UK government launches driverless vehicle trials

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At an event in London today (February 11), the UK’s testing of autonomous vehicles (AVs) began in earnest, with the unveiling of the driverless pod that will be tested in public pedestrianized areas in Milton Keynes (pictured left) and an announcement of the publication of a regulatory review into the use of AVs on the country’s roads. The report, ‘The Pathway to Driverless Cars: A detailed review of regulations for automated vehicle technologies’, confirms that the UK’s regulatory environment now sets it apart as a prime location for developing AV technology, which has the potential to reduce accidents and help make traffic flow more smoothly. The government is now set to introduce a code of practice that will provide industry with the framework it needs to trial cars in real-life roadway scenarios, and to create more sophisticated versions of the models that already exist. The code of practice is scheduled for publication in the spring, with the first driverless cars expected to be tested on public roads by the summer.  

Speaking at the event, UK transport minister, Claire Perry, said, “Driverless cars are the future. I want Britain to be at the forefront of this exciting new development, to embrace a technology that could transform our roads and open up a brand new route for global investment. These are still early days, but today is an important step. The trials present a fantastic opportunity for this country to take a lead internationally in the development of this new technology.”

UK business secretary, Vince Cable, added, “The UK is at the cutting edge of automotive technology; from the all-electric cars built in Sunderland, to the Formula 1 expertise in the Midlands. It’s important for jobs, growth and society that we keep at the forefront of innovation, that’s why I launched a competition to research and develop driverless cars. The projects we are now funding in Greenwich, Bristol, Milton Keynes and Coventry will help to ensure we are world-leaders in this field, and able to benefit from what is expected to be a £900 billion (US$1.3 trillion) industry by 2025. The government’s industrial strategy is backing the automotive sector as it goes from strength to strength; we are giving business the confidence to invest over the long term and developing cutting-edge technology that will create high skilled jobs.”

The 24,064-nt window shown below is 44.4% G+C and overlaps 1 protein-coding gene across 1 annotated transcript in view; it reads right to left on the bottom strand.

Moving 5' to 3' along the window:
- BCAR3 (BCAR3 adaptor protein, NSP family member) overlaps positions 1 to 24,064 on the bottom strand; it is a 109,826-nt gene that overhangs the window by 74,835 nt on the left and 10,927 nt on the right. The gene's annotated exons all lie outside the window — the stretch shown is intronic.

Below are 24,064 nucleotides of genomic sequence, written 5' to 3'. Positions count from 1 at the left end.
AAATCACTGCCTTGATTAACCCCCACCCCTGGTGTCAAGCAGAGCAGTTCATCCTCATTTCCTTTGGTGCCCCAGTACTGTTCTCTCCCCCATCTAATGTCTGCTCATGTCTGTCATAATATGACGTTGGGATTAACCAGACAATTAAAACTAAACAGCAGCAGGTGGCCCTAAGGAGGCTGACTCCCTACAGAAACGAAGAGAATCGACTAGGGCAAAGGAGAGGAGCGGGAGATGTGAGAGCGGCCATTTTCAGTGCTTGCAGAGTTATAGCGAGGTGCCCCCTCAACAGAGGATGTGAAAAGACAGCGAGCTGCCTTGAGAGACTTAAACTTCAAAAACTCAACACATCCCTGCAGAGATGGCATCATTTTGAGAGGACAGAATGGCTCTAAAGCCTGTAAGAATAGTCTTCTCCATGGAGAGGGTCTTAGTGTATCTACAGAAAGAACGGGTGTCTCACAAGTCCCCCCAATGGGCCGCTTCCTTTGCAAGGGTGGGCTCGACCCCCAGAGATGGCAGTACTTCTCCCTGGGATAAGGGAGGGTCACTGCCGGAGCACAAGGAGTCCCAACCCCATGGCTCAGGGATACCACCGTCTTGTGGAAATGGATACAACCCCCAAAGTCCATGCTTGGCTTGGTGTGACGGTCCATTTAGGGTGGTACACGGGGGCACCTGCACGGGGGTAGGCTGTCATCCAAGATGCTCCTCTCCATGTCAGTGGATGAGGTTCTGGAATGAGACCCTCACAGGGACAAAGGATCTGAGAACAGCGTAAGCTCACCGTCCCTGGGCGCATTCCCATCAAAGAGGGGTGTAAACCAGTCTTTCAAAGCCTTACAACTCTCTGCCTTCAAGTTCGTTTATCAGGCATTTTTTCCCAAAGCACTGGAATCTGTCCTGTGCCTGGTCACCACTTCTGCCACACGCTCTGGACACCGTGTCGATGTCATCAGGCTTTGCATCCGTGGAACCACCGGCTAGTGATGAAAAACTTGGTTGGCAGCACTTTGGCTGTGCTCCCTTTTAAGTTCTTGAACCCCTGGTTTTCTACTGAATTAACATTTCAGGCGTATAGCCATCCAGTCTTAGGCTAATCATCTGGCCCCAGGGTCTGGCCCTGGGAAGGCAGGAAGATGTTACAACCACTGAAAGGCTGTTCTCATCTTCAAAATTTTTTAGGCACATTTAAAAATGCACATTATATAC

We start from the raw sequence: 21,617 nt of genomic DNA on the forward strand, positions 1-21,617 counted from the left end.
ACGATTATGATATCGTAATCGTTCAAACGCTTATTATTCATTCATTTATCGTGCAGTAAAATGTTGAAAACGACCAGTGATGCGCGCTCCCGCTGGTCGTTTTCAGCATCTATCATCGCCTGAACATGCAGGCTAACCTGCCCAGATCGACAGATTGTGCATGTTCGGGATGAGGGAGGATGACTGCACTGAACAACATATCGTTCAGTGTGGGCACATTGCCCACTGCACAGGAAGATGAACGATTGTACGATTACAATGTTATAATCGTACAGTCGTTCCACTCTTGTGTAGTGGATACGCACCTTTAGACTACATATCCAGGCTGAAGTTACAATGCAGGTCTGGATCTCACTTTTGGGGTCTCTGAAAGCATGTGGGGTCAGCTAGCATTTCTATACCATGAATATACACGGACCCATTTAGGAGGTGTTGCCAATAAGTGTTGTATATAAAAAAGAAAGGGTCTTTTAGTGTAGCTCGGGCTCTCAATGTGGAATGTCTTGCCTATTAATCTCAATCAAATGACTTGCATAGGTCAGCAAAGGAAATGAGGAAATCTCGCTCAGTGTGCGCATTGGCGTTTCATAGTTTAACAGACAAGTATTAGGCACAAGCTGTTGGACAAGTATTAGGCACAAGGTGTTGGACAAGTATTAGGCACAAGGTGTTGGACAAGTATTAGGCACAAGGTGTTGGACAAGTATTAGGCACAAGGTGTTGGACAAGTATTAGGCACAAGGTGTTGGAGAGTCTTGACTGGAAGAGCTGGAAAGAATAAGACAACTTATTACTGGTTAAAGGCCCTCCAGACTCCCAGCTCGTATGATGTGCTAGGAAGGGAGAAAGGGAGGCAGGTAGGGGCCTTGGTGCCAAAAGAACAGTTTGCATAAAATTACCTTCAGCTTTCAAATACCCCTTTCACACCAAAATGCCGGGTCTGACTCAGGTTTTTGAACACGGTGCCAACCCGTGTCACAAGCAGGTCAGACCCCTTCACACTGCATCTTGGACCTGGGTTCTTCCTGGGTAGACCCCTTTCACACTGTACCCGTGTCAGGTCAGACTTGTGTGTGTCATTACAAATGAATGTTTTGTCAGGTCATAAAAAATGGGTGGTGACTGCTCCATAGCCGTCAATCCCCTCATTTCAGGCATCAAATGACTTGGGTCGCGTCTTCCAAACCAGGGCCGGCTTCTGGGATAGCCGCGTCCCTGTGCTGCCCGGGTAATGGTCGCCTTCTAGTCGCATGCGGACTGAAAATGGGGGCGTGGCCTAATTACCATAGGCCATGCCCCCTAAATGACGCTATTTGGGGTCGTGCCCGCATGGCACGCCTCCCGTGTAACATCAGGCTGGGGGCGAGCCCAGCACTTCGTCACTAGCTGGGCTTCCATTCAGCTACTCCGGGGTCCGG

The ministers witnessed the first official trials of the fully autonomous Meridian shuttle (pictured above) in Greenwich. They were also shown other AVs involved in the trials, including a Wildcat vehicle that is the result of years of advanced research and development by BAE Systems and will be tested in Bristol.

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Tom has edited Traffic Technology International magazine and the Traffic Technology Today website since May 2014. During his time at the title he has interviewed some of the top transportation chiefs in charge of public agencies around the world as well as chairmen and CEOs of multinational transportation technology corporations. Tom's early career saw him working on some the UK's leading consumer magazine titles. He has a law degree from the London School of Economics (LSE).